The proximity of a large swamp made itself noticeable by the presence of countless cranes that were standing in the low cane brake and filled the air with their hoarse cries. The hunting leaders intended to position us at various points where there were open water areas and ducks tended to land and then send the horses in to scare up the game. Wurmbrand and Clam remained at the beginning of the swamp while I drove on for about another 7 km, driving past some open pools where I shot some pieces of game, among them a rare harrier. A rather deep stream was overcome with the wagon at a gallop and I then was in my position at a small pool that extended between two veins of the swamp. Here I selected a more favorable spot under a strong willow bush and surveyed the surrounding area with great attention.

By and by some flocks of ducks approached but usually at a height I could not shoot at them. I could hear shots in the far distance, now and then a crack of the whips. But the game seemed to have taken another direction and avoid my position. The hunting leaders had apparently made wrong assumptions and spaced the shooters too far from each other so that the game could spread out and fly away into all parts of the world after the first shots. In relation to the total number of shooters many approaches had been left uncovered which the game used to escape, leaving us behind. I waited for two hours and had to be satisfied with four ducks during this time until my endurance paid of towards the end of the hunt. I bagged two birds that were a beautiful addition to my collection. An ibis that I shot out of a flock flying over my head as well as an Australian crane. That one had approached my position to about 200 paces when I missed it twice with my bullets. As it could not know where the shots were coming from it remained sitting so that I could bag it with the third bullet. The gentlemen of my entourage did also not return home without a catch and brought two beautiful bustards with them which they had met near the swamp in sandy terrain.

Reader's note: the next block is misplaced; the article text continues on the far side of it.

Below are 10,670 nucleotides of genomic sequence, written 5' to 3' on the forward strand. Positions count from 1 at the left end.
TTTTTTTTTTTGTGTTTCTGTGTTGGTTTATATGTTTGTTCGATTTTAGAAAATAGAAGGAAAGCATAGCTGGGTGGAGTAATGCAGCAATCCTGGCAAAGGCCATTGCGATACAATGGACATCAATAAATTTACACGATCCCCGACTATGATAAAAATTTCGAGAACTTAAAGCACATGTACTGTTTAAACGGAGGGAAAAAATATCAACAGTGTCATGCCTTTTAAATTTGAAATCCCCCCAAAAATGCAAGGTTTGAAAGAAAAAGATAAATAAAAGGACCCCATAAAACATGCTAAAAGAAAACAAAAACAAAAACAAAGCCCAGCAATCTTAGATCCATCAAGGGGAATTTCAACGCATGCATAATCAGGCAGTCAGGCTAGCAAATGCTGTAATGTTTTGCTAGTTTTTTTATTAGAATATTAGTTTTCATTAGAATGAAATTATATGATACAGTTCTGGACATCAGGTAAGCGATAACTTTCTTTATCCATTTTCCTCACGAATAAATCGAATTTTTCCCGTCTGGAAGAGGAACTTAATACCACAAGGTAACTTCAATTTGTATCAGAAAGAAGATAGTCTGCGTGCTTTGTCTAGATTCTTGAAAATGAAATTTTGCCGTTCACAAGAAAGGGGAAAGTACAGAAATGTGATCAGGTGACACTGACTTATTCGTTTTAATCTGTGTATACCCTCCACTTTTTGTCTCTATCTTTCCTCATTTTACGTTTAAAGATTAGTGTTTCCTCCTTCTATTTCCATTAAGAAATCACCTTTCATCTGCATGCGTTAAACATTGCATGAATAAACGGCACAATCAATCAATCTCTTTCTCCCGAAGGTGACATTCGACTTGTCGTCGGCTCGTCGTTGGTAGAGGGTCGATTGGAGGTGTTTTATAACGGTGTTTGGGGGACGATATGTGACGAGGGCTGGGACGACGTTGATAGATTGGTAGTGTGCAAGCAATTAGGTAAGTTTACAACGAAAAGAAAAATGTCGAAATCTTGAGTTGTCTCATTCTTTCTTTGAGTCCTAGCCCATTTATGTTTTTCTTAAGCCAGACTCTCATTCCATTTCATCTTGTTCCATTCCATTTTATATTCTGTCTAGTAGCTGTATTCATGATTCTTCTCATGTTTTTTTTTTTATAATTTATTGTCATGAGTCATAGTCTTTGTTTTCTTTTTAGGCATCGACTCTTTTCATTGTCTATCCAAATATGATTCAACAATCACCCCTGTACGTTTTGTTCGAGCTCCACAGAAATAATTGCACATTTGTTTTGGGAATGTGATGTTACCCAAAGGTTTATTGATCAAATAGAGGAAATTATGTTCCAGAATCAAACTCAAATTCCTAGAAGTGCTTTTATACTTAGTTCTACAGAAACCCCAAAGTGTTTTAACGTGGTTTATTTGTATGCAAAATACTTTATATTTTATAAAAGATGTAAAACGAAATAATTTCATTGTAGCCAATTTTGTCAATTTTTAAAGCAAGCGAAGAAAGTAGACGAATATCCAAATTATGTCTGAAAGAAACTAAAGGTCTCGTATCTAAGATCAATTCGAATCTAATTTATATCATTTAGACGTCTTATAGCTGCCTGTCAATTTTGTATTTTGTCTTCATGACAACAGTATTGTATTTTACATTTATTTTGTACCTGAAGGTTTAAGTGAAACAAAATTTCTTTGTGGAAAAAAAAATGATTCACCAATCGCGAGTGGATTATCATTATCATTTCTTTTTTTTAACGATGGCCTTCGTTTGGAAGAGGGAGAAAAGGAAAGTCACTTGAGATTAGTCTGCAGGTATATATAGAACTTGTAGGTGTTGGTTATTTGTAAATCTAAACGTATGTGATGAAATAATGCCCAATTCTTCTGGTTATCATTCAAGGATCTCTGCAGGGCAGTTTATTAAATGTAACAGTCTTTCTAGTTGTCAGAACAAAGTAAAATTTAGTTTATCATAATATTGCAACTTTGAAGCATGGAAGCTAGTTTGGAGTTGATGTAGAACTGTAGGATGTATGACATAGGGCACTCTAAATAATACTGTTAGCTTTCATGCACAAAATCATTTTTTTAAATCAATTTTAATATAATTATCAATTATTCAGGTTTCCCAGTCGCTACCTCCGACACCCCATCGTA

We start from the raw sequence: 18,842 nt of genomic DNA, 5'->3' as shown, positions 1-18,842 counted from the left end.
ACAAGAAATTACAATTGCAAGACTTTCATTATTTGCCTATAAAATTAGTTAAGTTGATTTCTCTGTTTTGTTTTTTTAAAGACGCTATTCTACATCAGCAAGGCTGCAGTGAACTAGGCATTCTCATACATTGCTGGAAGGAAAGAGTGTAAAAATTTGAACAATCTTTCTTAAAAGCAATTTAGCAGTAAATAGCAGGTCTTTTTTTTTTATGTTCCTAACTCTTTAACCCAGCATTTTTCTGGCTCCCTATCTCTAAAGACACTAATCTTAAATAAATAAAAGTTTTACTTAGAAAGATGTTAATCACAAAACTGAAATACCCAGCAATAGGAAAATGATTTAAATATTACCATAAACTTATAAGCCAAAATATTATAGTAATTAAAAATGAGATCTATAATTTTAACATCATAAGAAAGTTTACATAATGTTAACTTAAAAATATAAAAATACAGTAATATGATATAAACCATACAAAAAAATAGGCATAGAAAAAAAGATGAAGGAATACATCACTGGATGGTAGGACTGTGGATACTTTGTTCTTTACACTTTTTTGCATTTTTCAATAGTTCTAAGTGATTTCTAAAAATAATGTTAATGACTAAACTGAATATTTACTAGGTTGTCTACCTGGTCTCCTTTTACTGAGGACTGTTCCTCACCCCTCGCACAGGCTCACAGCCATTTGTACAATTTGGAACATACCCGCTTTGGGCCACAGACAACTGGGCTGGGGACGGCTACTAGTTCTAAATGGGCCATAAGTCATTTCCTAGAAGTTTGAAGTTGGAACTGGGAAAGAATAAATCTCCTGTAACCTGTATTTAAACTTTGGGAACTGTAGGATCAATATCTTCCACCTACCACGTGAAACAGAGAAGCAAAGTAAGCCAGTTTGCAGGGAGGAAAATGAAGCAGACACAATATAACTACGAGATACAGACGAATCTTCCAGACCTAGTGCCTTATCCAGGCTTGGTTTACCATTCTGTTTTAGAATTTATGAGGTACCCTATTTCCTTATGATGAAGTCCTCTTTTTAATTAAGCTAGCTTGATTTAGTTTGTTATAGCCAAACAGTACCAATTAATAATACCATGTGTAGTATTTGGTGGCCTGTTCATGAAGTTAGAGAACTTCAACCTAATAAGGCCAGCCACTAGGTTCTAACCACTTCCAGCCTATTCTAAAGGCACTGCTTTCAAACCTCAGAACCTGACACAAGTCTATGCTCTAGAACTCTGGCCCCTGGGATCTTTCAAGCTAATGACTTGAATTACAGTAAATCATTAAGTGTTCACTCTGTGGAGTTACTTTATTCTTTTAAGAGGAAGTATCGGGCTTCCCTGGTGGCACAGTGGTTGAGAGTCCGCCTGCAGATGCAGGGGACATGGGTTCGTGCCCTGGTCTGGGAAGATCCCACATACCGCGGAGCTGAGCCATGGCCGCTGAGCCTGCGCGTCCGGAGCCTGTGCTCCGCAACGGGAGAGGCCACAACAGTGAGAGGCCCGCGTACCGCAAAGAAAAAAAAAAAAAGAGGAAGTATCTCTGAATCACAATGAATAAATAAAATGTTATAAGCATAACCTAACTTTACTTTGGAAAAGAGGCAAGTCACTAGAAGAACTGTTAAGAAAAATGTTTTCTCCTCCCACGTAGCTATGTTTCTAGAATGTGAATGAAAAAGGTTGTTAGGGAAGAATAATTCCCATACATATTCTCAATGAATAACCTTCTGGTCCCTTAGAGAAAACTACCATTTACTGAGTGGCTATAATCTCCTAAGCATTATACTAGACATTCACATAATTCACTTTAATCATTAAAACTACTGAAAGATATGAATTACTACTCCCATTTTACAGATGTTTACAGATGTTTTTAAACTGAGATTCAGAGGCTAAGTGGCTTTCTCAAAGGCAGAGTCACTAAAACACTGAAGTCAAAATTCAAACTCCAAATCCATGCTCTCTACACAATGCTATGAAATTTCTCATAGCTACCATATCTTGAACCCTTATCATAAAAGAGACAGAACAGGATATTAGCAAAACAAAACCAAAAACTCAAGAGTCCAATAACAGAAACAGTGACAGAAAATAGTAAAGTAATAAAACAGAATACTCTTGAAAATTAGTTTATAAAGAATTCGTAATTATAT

Already during the hunt I had spotted various emus at a great distance and now urged the farmers to use the afternoon to bag one of these rare animals as this had been one of the main reasons of this trip. They complied eagerly with this request and positioned me alongside a fence in a plain covered with crippled trees and bushes while the riders rode of taking a wide turn in order to drive the emus present towards me. In front of me stood some low mustard bushes, the favorite food of grazing sheep. Behind these bushes I tried to take the best possible cover. I must have waited for only about 20 minutes when I heard the loud shouts of the galloping riders and a dust cloud was advancing towards me. Now I saw a very strange image of at least 40 emus running furiously with their necks held high at full speed. In front of all of them ran an almost black large male  leading the whole unorganized herd behind. The animals rushed alongside the fence which they could not overcome, breaking out into the open area from time to time which was skilfully prevented by the riders. Only 40 steps away from me, the first animals noticed me and now the whole herd dispersed. I sent two grain shots at the closest emu and heard the grains impact against the dense coat of the bird and could determine that it had been heavily wounded but could not prevent it from taking off. Having learned from this, I took the rifle and shot an old male that had started turning to flee. Other shots I could not fire at the departing animals due to the presence of the riders. The herd fled now at a frantic speed towards the plain where my gentlemen had unfortunately been incorrectly lined up that is in a secondary line. Only Clam managed fire some shots at the emus at a great distance. If the gentlemen had been placed correctly sideways from me, the resulting catch would have been considerably bigger.